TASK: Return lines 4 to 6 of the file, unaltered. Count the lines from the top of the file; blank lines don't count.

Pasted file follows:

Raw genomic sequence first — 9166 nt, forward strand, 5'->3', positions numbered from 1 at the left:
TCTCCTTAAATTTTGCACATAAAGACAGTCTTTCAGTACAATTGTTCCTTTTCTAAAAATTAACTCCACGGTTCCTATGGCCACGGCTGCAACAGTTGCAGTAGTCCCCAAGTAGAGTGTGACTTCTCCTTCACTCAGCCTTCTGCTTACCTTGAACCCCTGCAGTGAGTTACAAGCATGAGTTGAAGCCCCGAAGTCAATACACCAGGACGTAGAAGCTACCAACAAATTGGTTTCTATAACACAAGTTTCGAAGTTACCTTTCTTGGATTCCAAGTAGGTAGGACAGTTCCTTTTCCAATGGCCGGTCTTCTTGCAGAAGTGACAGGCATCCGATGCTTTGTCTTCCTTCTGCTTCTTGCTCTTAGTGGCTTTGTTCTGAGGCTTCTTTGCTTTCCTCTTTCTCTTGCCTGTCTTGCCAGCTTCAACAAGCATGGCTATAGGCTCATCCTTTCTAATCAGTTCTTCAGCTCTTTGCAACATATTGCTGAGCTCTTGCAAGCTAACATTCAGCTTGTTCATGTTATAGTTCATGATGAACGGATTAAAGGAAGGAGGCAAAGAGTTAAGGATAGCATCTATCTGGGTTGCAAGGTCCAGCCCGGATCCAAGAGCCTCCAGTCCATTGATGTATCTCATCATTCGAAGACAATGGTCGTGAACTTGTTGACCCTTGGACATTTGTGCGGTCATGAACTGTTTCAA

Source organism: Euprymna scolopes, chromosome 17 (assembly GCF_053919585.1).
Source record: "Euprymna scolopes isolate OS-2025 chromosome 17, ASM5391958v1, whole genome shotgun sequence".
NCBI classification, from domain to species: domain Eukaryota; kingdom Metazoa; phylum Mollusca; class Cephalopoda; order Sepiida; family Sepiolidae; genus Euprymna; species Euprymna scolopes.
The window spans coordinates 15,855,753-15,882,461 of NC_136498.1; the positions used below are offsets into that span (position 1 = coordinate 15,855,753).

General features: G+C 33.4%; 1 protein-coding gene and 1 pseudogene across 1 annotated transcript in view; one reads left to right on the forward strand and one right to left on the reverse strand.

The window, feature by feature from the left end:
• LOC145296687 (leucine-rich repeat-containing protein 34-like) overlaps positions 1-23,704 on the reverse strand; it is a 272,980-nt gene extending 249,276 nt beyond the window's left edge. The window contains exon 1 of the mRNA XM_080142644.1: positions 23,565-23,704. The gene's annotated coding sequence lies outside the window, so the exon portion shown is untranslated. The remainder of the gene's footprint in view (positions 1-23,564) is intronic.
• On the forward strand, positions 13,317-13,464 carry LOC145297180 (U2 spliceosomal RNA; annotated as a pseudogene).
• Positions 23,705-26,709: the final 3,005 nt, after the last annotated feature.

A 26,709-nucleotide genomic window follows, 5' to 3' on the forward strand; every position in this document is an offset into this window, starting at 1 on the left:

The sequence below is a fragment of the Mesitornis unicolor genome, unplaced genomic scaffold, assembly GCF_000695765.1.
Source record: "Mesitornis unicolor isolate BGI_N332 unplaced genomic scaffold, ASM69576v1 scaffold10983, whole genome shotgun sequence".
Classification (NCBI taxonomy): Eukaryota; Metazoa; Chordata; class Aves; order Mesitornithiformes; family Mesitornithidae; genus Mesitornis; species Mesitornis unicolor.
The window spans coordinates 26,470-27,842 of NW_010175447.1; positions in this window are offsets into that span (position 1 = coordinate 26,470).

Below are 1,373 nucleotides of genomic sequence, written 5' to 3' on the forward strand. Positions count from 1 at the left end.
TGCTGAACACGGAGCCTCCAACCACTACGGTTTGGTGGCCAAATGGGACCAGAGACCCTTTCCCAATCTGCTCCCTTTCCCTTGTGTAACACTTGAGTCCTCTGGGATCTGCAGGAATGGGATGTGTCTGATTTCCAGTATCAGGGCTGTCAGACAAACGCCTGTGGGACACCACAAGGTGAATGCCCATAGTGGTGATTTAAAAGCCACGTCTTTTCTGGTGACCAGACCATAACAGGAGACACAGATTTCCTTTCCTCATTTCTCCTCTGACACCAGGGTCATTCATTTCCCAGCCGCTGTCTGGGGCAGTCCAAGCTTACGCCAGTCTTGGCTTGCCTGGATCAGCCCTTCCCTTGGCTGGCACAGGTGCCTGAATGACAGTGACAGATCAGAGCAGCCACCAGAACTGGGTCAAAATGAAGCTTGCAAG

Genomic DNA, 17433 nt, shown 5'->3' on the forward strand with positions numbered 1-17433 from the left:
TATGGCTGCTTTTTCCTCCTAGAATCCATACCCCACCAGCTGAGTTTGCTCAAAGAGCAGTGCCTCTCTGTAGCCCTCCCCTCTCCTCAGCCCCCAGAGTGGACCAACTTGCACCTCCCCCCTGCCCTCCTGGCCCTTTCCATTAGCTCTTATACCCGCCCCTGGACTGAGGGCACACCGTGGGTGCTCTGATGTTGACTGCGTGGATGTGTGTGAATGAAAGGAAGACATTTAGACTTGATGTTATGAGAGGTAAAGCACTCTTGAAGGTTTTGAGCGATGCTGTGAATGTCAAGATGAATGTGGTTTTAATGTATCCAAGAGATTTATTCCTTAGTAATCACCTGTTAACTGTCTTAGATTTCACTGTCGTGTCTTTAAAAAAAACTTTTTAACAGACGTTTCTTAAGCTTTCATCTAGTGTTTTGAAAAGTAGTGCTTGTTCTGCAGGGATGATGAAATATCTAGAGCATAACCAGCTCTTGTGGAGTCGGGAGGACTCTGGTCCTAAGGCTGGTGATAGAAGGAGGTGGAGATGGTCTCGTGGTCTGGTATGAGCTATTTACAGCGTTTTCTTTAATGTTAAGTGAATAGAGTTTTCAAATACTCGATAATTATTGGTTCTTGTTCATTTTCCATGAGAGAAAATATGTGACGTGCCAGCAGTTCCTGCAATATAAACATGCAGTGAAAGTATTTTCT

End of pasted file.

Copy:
Source record: "Euprymna scolopes isolate OS-2025 chromosome 17, ASM5391958v1, whole genome shotgun sequence".
NCBI classification, from domain to species: domain Eukaryota; kingdom Metazoa; phylum Mollusca; class Cephalopoda; order Sepiida; family Sepiolidae; genus Euprymna; species Euprymna scolopes.
The window spans coordinates 15,855,753-15,882,461 of NC_136498.1; the positions used below are offsets into that span (position 1 = coordinate 15,855,753).